Tomb Keeper/To Our Fast Eyes They Look Still, 2023
Stained glass, metal tubing, bio-gel, mirror, 4D video projection
Tomb Keeper is a multi-media installation that presents a speculative sci-fi narrative of the deep ocean. The suspended form made of stained glass and tubing represents the ‘Tomb Keeper,’ a creature evolved from ctenophores (aquatic invertebrates resembling jellyfish) and an underwater deity guarding the moon, the deep ocean, and the precious polymetallic nodule resources. Beavers' practice blends environmental science and issues around ocean mining with a poetic vision of an imagined future. Beavers describes the tombkeeper’s world: “It is a watchful guard protecting fields of nodules that have developed over 500 million years around a shark tooth, a piece of coral, a remnant bone. They live under us in the deep ocean, catching the ends of life, keeping it for tomorrow.” This work’s narrative focuses on mining robots lost in their search for polymetallic nodules — a mineral resource for technologies such as rechargeable batteries and touch screens. Tomb Keeper is layered with To Our Fast Eyes They Look Still, a video piece that contemplates deep time for understanding the urgency and risks in deep-sea mining.
Beeswax, plastic wrap, LED light, pigment
Nocturne is a series of wild altars that emit light at dusk, dawn, and nighttime. The light sculptures, carefully crafted from beeswax and pigment, are grouped in a pattern that mimics mycorrhizal networks, naturally occurring systems of communication between roots in fungi and plant species. The interventions of the sculptures against the built environment are positioned as an invitation for the viewer to slow down and pay attention to the special arrangements of natural elements and the lives around such systems. The practice of generating new ceremonies and rituals with what Beavers refers to as the “more-than-human” species serves as a method of shifting focus away from human-to-human connection, and prioritizes the importance and grounding impacts of connection and communication with and amongst non-human elements.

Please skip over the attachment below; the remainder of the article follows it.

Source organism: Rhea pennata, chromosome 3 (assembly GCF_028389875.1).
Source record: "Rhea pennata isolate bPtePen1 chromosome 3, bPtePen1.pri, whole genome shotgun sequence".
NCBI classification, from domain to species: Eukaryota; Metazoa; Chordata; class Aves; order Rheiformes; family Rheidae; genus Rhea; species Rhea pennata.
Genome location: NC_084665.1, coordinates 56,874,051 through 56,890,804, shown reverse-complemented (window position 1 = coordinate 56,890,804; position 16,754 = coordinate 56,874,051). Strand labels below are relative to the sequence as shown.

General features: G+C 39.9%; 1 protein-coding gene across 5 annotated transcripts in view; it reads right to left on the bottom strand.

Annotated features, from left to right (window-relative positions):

The Sky Has Not Yet Fallen, 2022
4D animation and sound, 8:11 min.
The Sky Has Not Yet Fallen is a single-channel 4D animation that explores new eco-rituals by combining personal, spiritual, and technological voices. The speakers' voices are layered, building up to a dissonant chorus of collective expression. . The vocal samples were collected from both humans and Orca whales from Turkey, Australia, and the United States. Collectively they compare the climate crisis to heartbreak, loss, and hope in the face of environmental breakdown. The visuals depict an origin story, contemplating the relationship between our current ecological moment and the birth of new environmental mythologies. The work includes original 3D models created in Blender, a modeling software, and open-source photogrammetry models of the underwater world. The Sky Has Not Yet Fallen was commissioned by CreaTures EU for the CreaTures Festival in Seville, Spain.
Isabel Beavers is a transdisciplinary artist/creative producer based in Los Angeles. Their work explores ecologies, examines environmental histories and postulates about climate futures through multimedia installation + new media. Beavers’ work has been presented, exhibited, and screened nationally and internationally. Recent honors include the 2021 AICAD/NOAA Fisheries Art + Science Fellow, 2022 Creative Impact Lab Amman Lead Artist with ZERO1. They are the Artistic Director of SUPERCOLLIDER and Visiting Lecturer at Claire Trevor School of the Arts, UC Irvine.